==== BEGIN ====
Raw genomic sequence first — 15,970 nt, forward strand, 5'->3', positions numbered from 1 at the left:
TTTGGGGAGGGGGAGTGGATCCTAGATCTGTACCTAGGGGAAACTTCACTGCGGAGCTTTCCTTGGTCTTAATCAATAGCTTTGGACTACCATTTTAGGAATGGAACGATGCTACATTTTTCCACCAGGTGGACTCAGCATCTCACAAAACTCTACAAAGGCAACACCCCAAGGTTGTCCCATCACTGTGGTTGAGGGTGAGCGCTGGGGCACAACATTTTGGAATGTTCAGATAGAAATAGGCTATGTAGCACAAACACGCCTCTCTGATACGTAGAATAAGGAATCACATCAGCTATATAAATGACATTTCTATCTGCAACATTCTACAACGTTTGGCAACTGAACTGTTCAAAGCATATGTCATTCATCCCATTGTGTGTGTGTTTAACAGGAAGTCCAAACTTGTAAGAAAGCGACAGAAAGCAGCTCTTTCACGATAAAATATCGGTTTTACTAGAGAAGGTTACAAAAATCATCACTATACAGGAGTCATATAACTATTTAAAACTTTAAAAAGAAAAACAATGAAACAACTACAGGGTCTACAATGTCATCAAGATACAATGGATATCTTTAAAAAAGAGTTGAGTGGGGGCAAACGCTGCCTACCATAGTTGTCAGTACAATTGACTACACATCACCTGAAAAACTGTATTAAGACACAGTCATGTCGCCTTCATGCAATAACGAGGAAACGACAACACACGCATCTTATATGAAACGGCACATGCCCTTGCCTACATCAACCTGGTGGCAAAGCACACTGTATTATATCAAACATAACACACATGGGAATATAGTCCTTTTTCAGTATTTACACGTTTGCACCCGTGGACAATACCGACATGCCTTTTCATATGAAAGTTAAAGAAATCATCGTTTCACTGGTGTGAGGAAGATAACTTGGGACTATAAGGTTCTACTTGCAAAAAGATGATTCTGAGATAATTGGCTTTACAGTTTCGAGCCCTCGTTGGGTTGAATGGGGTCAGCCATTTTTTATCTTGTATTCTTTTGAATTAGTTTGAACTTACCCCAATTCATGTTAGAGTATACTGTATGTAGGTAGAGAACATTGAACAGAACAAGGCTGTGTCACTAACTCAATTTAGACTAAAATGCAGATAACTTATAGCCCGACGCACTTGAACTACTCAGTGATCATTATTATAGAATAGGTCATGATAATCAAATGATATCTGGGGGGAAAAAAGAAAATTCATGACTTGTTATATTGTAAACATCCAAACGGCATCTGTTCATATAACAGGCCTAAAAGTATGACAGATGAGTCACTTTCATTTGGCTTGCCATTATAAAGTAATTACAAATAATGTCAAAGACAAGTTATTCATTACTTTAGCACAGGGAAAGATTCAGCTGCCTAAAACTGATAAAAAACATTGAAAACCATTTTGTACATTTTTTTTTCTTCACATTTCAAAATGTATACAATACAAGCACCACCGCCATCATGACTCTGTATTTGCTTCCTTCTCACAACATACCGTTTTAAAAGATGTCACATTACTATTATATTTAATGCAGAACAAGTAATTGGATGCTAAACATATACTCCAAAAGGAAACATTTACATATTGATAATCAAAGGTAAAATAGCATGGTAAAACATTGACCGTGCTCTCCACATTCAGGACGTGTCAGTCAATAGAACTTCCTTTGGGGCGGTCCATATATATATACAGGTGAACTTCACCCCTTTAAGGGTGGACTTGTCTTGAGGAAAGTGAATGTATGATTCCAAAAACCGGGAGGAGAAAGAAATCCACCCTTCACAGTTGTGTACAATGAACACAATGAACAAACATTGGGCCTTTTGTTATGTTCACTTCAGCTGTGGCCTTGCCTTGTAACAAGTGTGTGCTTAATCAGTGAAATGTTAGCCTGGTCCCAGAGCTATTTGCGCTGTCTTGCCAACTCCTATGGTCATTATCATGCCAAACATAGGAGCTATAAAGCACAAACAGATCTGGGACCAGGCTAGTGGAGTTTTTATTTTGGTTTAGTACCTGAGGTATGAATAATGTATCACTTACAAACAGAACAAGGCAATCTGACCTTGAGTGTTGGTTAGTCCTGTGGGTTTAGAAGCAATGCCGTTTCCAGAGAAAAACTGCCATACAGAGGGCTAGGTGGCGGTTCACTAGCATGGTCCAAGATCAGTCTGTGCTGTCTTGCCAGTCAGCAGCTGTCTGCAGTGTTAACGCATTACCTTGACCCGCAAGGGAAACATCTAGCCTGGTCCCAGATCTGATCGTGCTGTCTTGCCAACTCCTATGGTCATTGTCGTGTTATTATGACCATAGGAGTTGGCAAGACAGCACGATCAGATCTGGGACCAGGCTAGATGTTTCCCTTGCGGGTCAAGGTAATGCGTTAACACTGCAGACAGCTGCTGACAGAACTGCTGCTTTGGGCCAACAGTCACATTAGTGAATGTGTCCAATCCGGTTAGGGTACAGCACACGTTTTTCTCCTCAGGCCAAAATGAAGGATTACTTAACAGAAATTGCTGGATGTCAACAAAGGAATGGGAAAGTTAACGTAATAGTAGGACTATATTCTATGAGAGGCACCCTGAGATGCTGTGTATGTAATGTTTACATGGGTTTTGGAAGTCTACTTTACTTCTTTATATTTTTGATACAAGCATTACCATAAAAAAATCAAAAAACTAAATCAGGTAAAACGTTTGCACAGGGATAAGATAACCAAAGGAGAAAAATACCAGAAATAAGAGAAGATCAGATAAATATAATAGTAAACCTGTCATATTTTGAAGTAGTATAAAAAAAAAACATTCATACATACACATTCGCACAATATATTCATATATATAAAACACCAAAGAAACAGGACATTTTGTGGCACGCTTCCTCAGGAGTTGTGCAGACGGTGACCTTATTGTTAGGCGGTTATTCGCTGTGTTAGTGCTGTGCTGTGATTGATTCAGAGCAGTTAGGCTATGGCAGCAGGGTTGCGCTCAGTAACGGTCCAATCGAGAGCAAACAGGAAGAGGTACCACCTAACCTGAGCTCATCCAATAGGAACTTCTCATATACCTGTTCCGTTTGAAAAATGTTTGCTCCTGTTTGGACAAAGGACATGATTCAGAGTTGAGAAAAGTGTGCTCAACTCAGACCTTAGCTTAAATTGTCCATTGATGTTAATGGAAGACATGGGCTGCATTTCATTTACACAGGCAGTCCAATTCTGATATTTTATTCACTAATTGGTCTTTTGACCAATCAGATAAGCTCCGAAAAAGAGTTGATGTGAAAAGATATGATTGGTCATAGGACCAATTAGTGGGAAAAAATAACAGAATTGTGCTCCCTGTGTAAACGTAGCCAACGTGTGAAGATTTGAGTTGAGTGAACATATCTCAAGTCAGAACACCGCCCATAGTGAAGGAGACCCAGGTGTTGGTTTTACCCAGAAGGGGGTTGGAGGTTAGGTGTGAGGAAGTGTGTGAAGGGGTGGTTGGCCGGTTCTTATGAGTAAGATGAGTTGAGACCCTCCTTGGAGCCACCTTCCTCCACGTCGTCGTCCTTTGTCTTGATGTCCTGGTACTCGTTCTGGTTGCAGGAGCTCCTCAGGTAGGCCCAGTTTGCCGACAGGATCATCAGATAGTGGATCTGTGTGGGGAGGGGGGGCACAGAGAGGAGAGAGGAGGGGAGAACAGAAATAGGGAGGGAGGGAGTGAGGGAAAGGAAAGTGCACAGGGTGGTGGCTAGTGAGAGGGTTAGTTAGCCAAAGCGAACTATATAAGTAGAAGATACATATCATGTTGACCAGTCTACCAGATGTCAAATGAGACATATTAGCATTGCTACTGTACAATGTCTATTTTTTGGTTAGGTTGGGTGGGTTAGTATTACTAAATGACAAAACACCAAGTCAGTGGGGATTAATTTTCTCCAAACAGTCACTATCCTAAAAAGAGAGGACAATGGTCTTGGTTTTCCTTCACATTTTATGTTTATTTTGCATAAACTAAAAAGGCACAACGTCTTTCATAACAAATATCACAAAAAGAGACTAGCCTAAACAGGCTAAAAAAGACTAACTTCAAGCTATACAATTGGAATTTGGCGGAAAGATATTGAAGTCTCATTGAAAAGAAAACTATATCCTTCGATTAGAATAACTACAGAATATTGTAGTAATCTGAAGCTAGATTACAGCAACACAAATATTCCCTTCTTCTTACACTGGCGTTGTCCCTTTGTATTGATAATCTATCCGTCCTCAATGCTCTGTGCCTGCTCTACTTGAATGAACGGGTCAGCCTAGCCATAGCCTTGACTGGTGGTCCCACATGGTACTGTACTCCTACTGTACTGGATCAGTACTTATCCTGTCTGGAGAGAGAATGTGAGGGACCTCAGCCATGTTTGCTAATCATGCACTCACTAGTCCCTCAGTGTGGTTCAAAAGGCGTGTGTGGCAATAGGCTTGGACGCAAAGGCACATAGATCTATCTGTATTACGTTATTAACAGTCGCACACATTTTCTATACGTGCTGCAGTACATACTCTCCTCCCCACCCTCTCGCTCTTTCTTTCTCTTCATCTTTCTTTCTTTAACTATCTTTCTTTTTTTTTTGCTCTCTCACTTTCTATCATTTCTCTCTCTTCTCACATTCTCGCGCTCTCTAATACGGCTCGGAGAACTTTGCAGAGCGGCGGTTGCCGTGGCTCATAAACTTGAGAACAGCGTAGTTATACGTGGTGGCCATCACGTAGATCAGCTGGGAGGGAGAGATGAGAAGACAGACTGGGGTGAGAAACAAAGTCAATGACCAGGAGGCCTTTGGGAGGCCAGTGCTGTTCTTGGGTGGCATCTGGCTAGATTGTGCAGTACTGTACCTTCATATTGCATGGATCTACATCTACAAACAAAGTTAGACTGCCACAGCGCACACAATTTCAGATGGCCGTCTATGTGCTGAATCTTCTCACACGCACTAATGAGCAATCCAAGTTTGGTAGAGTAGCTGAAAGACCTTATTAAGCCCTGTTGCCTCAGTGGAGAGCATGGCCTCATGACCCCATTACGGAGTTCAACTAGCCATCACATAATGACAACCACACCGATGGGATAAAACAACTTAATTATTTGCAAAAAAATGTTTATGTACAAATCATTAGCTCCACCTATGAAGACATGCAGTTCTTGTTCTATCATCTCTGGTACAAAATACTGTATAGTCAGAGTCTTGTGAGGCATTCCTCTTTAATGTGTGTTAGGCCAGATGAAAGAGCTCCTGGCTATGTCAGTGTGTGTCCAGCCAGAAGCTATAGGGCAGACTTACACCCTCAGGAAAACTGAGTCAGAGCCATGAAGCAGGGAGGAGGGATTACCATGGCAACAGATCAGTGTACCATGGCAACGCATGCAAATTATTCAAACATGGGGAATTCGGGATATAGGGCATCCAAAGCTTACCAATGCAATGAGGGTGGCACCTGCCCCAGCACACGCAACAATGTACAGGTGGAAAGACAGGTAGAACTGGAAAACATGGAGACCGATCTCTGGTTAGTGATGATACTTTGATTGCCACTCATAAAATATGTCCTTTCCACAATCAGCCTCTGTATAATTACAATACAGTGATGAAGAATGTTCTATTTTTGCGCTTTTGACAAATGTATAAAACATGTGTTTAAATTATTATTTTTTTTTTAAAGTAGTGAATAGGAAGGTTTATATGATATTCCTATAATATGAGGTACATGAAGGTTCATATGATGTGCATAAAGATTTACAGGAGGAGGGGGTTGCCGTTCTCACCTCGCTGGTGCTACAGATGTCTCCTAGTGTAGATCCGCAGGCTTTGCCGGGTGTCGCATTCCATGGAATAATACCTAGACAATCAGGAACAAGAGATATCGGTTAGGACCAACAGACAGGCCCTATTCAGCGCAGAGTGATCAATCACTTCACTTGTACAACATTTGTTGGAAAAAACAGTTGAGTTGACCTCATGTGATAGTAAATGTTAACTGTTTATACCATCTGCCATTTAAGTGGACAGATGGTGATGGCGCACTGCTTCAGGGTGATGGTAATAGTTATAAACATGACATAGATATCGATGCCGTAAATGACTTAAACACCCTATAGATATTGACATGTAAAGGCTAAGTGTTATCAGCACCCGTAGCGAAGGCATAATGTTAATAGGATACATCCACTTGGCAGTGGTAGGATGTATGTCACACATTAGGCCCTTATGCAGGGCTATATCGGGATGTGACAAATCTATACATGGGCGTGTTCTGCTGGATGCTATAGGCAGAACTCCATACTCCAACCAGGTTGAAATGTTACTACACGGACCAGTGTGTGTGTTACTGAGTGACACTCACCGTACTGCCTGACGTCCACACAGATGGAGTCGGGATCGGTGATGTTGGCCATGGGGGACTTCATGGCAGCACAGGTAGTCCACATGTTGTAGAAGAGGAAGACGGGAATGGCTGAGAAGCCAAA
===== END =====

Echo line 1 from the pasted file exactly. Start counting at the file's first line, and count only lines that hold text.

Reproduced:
Raw genomic sequence first — 15,970 nt, forward strand, 5'->3', positions numbered from 1 at the left: